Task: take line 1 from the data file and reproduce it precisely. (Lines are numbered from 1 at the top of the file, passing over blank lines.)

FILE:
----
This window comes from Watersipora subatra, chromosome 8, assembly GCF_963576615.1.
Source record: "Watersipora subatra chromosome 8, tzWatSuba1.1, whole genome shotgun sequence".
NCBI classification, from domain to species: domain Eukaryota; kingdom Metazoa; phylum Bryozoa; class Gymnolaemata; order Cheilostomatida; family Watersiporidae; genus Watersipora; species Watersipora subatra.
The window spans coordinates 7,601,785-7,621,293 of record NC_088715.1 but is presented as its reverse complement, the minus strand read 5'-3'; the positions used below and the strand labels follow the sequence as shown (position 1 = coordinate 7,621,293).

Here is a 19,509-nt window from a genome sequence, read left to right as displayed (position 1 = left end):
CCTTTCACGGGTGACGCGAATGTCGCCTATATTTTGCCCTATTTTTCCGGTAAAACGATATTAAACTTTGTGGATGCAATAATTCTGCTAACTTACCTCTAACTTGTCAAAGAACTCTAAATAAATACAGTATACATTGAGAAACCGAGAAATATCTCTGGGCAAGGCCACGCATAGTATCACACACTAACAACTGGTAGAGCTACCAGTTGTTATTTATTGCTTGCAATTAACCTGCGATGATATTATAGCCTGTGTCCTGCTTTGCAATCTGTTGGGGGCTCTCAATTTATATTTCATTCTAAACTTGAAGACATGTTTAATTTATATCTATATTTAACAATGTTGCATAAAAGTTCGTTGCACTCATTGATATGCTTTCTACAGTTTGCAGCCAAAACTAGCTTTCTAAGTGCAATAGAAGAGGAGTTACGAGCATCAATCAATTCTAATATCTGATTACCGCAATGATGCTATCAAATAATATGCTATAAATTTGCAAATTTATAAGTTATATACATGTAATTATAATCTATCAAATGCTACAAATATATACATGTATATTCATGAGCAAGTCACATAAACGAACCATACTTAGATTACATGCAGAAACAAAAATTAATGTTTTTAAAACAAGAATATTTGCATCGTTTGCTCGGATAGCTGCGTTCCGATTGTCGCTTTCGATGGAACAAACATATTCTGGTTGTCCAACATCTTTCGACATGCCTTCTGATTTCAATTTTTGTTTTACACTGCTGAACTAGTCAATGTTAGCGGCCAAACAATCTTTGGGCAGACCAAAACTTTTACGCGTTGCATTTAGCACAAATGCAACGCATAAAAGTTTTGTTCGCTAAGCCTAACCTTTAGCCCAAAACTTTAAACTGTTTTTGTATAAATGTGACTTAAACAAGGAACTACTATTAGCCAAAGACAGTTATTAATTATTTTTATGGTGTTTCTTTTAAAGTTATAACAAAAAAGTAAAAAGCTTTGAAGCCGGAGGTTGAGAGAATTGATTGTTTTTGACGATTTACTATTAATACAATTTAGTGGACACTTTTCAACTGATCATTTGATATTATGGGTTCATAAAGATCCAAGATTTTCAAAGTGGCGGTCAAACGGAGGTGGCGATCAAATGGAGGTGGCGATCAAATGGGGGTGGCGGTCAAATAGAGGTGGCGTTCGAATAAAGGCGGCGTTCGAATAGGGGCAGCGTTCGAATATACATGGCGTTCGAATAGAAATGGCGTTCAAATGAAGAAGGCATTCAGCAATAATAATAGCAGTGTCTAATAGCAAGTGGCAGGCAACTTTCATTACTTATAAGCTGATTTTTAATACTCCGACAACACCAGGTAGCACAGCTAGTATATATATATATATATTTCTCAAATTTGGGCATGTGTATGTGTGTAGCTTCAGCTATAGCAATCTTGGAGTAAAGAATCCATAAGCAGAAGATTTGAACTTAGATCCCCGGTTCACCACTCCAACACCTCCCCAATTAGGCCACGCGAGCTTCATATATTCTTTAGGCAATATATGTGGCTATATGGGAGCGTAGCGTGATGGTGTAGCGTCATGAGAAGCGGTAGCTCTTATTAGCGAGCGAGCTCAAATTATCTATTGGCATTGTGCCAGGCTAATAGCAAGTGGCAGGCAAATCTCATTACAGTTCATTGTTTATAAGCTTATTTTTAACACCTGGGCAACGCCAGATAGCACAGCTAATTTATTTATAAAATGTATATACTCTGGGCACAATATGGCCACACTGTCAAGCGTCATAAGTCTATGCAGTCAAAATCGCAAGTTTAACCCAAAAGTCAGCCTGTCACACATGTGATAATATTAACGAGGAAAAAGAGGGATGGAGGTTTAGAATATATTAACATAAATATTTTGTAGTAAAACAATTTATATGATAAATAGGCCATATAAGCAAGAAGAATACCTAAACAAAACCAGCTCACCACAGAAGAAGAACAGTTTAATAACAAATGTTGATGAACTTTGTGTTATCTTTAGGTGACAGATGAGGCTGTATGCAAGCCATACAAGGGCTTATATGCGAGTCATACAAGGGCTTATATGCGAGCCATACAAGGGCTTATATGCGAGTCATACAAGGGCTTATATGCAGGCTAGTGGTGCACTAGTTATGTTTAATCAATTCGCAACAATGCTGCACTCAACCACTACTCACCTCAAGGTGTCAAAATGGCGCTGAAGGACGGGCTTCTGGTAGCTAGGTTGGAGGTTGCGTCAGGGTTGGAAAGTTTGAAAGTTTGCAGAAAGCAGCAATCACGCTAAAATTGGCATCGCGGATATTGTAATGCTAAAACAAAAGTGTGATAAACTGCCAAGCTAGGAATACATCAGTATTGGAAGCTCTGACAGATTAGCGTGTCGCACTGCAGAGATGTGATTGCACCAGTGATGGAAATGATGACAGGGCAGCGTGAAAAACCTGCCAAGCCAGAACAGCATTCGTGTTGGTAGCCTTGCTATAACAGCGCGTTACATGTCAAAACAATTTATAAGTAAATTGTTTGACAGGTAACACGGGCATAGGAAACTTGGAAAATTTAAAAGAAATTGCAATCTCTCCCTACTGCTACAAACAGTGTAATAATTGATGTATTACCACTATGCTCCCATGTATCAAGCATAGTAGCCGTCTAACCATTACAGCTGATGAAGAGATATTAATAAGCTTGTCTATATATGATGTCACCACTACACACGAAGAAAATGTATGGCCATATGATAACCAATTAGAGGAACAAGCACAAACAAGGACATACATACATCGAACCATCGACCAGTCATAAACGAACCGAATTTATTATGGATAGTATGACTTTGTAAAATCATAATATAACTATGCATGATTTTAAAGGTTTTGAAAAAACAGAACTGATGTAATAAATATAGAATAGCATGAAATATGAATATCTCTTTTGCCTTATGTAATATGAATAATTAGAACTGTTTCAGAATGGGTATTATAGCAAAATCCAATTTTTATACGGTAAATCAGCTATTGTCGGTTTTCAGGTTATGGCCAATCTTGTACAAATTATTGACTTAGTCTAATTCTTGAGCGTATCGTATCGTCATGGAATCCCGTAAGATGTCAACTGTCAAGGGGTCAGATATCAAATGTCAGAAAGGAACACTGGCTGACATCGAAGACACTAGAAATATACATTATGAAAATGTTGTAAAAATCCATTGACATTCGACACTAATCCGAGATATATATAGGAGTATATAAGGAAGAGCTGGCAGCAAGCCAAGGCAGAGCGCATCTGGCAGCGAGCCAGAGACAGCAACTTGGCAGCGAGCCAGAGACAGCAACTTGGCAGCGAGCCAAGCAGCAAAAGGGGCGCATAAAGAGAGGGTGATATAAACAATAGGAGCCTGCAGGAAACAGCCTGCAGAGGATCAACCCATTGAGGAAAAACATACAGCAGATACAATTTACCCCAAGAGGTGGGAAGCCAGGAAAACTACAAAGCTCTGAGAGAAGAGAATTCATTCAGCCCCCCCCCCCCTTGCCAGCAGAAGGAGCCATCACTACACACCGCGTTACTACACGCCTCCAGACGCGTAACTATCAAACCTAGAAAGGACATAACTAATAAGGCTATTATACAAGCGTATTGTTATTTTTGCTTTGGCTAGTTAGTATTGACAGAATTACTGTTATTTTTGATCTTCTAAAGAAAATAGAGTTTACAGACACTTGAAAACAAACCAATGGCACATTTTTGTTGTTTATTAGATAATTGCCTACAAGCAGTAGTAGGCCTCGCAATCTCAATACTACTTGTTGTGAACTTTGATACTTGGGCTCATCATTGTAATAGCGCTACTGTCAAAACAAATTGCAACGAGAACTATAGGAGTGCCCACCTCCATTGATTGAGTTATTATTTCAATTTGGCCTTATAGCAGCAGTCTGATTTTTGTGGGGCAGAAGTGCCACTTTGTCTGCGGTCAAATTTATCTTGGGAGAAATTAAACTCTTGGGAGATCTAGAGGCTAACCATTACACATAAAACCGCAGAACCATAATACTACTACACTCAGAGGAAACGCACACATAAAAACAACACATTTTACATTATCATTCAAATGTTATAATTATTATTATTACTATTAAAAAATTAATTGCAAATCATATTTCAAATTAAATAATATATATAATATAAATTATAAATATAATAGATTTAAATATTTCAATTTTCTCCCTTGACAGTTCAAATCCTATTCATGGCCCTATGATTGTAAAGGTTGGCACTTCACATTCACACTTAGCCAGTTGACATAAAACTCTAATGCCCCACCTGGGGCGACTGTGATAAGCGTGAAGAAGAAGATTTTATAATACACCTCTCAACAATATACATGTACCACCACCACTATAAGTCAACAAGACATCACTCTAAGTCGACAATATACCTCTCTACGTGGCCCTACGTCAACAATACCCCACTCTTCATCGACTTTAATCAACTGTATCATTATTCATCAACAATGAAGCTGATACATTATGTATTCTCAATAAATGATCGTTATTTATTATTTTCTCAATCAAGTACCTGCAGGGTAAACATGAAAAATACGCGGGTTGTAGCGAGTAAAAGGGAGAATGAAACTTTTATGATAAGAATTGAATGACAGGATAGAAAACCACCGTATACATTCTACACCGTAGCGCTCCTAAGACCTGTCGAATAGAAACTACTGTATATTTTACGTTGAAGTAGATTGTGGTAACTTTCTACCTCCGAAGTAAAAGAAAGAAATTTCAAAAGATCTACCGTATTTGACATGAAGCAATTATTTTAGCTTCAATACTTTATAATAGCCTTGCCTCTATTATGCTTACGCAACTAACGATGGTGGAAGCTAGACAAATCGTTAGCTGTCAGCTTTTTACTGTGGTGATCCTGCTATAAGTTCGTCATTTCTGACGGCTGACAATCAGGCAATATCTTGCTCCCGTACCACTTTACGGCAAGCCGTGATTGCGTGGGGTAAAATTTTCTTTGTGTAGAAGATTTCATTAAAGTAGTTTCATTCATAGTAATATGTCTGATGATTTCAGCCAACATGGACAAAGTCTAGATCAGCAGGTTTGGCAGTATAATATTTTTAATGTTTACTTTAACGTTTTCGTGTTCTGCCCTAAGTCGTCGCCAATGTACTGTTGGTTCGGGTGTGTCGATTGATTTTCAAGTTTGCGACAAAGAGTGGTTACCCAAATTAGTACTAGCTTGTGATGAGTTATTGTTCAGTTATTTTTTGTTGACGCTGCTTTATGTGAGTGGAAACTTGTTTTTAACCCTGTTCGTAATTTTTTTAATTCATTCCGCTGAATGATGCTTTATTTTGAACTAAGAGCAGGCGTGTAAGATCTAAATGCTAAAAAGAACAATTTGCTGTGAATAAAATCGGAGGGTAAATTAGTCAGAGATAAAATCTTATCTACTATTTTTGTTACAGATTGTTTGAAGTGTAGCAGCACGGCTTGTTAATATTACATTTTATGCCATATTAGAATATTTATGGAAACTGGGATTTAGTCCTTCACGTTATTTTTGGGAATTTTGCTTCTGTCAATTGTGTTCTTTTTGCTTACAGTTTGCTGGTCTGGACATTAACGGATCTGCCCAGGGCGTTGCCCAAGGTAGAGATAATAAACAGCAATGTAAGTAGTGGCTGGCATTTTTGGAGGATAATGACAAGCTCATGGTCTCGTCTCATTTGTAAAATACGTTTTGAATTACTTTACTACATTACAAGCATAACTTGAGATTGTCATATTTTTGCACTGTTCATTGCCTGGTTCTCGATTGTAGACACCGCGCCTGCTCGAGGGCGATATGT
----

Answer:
This window comes from Watersipora subatra, chromosome 8, assembly GCF_963576615.1.